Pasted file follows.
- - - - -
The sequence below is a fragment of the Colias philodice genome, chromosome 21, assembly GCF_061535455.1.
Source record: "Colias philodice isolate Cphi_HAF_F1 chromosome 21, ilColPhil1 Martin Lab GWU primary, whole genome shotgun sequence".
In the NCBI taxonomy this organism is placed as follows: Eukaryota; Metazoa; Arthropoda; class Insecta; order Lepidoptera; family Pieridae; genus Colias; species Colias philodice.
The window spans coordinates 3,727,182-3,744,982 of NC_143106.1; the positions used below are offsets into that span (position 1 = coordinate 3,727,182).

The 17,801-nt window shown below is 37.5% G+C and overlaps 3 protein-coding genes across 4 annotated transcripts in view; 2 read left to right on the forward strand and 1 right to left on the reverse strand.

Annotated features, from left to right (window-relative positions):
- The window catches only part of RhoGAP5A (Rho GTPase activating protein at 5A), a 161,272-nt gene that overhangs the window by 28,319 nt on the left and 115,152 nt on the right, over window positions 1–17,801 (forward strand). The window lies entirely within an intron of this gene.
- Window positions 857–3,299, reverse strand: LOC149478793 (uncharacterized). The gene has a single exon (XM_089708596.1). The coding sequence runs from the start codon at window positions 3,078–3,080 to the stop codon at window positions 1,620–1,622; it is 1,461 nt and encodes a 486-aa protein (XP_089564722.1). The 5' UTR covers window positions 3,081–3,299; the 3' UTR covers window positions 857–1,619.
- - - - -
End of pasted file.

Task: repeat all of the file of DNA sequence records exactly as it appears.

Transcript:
The sequence below is a fragment of the Colias philodice genome, chromosome 21, assembly GCF_061535455.1.
Source record: "Colias philodice isolate Cphi_HAF_F1 chromosome 21, ilColPhil1 Martin Lab GWU primary, whole genome shotgun sequence".
In the NCBI taxonomy this organism is placed as follows: Eukaryota; Metazoa; Arthropoda; class Insecta; order Lepidoptera; family Pieridae; genus Colias; species Colias philodice.
The window spans coordinates 3,727,182-3,744,982 of NC_143106.1; the positions used below are offsets into that span (position 1 = coordinate 3,727,182).

The 17,801-nt window shown below is 37.5% G+C and overlaps 3 protein-coding genes across 4 annotated transcripts in view; 2 read left to right on the forward strand and 1 right to left on the reverse strand.

Annotated features, from left to right (window-relative positions):
- The window catches only part of RhoGAP5A (Rho GTPase activating protein at 5A), a 161,272-nt gene that overhangs the window by 28,319 nt on the left and 115,152 nt on the right, over window positions 1–17,801 (forward strand). The window lies entirely within an intron of this gene.
- Window positions 857–3,299, reverse strand: LOC149478793 (uncharacterized). The gene has a single exon (XM_089708596.1). The coding sequence runs from the start codon at window positions 3,078–3,080 to the stop codon at window positions 1,620–1,622; it is 1,461 nt and encodes a 486-aa protein (XP_089564722.1). The 5' UTR covers window positions 3,081–3,299; the 3' UTR covers window positions 857–1,619.